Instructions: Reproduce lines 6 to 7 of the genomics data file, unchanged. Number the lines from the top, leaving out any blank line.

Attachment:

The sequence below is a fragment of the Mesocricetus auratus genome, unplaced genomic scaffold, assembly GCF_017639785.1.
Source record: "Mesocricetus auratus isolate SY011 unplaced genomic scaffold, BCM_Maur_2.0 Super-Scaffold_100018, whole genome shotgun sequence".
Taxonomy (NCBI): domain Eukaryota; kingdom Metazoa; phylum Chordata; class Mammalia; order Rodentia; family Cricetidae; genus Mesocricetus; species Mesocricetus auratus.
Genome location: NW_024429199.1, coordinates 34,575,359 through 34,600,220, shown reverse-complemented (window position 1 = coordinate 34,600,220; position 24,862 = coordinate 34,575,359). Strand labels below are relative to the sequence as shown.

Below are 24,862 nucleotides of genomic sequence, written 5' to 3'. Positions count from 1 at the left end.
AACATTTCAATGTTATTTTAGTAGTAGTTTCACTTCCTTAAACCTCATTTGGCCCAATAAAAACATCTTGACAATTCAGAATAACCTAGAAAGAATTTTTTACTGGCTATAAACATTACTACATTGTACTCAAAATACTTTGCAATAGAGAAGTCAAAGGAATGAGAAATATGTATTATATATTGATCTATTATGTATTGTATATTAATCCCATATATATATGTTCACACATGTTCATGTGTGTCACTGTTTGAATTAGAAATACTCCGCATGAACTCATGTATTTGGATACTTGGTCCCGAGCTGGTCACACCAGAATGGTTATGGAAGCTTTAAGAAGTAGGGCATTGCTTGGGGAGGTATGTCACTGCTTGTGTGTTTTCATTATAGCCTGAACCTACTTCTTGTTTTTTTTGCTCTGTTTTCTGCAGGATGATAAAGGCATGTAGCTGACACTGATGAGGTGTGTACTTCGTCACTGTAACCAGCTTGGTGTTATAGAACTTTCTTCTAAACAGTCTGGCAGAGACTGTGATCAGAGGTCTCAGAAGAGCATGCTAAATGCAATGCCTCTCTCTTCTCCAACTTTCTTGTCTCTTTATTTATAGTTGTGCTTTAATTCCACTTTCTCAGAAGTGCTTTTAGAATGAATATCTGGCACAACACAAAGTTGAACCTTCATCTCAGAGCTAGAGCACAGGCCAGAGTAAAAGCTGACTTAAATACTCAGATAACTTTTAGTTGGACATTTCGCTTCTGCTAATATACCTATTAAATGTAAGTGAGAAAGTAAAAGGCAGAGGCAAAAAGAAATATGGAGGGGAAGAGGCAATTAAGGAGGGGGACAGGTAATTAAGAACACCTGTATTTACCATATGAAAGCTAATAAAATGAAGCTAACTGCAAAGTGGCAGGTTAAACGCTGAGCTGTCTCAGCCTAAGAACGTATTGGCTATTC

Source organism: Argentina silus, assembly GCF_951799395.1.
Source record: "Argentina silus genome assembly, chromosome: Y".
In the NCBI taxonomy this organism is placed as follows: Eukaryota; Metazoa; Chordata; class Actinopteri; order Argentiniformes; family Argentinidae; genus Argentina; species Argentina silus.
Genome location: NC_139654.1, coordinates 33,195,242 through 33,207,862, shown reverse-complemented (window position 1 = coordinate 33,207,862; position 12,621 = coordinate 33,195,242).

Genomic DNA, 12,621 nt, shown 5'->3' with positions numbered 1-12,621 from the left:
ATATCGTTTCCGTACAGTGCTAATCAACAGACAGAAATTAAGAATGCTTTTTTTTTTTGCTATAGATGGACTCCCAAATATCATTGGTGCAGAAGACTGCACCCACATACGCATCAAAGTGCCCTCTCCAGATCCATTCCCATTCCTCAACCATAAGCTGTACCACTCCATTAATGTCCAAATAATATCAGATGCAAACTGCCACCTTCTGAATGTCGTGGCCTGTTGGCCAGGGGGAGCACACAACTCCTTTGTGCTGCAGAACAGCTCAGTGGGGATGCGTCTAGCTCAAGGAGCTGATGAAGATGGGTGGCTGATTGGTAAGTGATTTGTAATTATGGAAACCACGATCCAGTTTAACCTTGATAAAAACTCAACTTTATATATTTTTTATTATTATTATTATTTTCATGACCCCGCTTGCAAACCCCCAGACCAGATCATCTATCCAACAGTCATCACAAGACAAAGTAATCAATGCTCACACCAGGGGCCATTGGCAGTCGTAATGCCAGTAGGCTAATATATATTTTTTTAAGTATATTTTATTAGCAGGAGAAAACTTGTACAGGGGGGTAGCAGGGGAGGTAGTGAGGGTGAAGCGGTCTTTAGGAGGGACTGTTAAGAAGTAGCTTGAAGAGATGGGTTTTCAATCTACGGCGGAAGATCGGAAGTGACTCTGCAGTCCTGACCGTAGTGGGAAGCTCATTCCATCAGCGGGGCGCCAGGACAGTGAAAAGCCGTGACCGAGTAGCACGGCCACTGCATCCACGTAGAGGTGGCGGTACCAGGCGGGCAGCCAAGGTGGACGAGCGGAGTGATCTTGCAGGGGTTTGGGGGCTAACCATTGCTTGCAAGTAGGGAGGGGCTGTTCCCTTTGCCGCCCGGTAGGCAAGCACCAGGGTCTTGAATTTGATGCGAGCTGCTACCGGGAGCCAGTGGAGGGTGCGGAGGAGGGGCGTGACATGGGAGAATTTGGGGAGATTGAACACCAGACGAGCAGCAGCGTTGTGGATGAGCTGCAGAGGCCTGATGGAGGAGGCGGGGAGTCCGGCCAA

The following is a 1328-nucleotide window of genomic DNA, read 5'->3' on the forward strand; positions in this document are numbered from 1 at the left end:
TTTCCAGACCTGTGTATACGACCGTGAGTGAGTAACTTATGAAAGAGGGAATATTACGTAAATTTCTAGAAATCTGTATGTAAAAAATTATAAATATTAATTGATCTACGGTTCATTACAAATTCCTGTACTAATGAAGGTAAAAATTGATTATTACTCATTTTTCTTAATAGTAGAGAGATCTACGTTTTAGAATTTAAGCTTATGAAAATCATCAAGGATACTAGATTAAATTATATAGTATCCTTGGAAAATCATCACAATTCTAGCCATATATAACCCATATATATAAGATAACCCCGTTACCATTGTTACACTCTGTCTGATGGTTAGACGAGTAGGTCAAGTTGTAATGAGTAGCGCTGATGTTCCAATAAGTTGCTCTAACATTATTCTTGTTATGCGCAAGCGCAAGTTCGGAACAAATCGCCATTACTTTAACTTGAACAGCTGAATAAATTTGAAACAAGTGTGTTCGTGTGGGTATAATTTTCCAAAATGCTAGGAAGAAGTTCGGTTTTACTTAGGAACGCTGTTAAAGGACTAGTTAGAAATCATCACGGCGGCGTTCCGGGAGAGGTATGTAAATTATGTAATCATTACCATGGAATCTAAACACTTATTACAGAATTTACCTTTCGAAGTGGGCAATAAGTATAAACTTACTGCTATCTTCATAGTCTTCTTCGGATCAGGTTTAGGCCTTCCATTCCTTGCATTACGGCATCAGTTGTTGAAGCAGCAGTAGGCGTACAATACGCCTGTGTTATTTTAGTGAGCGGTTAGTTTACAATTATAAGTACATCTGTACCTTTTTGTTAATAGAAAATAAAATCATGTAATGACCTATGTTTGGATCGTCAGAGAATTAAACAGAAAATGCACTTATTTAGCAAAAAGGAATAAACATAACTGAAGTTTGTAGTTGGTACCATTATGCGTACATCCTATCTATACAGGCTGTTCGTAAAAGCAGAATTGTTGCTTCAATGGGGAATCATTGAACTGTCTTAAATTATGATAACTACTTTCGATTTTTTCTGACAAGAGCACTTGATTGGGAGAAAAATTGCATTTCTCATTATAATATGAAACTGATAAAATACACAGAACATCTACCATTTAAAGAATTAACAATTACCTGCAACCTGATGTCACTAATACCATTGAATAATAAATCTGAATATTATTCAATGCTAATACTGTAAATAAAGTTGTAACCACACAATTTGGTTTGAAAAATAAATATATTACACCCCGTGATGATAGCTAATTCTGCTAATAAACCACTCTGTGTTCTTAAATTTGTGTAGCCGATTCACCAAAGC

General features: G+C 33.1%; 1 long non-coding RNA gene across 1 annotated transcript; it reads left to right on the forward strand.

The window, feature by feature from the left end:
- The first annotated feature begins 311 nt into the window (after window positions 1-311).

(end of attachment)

AACATTTCAATGTTATTTTAGTAGTAGTTTCACTTCCTTAAACCTCATTTGGCCCAATAAAAACATCTTGACAATTCAGAATAACCTAGAAAGAATTTTTTACTGGCTATAAACATTACTACATTGTACTCAAAATACTTTGCAATAGAGAAGTCAAAGGAATGAGAAATATGTATTATATATTGATCTATTATGTATTGTATATTAATCCCATATATATATGTTCACACATGTTCATGTGTGTCACTGTTTGAATTAGAAATACTCCGCATGAACTCATGTATTTGGATACTTGGTCCCGAGCTGGTCACACCAGAATGGTTATGGAAGCTTTAAGAAGTAGGGCATTGCTTGGGGAGGTATGTCACTGCTTGTGTGTTTTCATTATAGCCTGAACCTACTTCTTGTTTTTTTTGCTCTGTTTTCTGCAGGATGATAAAGGCATGTAGCTGACACTGATGAGGTGTGTACTTCGTCACTGTAACCAGCTTGGTGTTATAGAACTTTCTTCTAAACAGTCTGGCAGAGACTGTGATCAGAGGTCTCAGAAGAGCATGCTAAATGCAATGCCTCTCTCTTCTCCAACTTTCTTGTCTCTTTATTTATAGTTGTGCTTTAATTCCACTTTCTCAGAAGTGCTTTTAGAATGAATATCTGGCACAACACAAAGTTGAACCTTCATCTCAGAGCTAGAGCACAGGCCAGAGTAAAAGCTGACTTAAATACTCAGATAACTTTTAGTTGGACATTTCGCTTCTGCTAATATACCTATTAAATGTAAGTGAGAAAGTAAAAGGCAGAGGCAAAAAGAAATATGGAGGGGAAGAGGCAATTAAGGAGGGGGACAGGTAATTAAGAACACCTGTATTTACCATATGAAAGCTAATAAAATGAAGCTAACTGCAAAGTGGCAGGTTAAACGCTGAGCTGTCTCAGCCTAAGAACGTATTGGCTATTC

Source organism: Argentina silus, assembly GCF_951799395.1.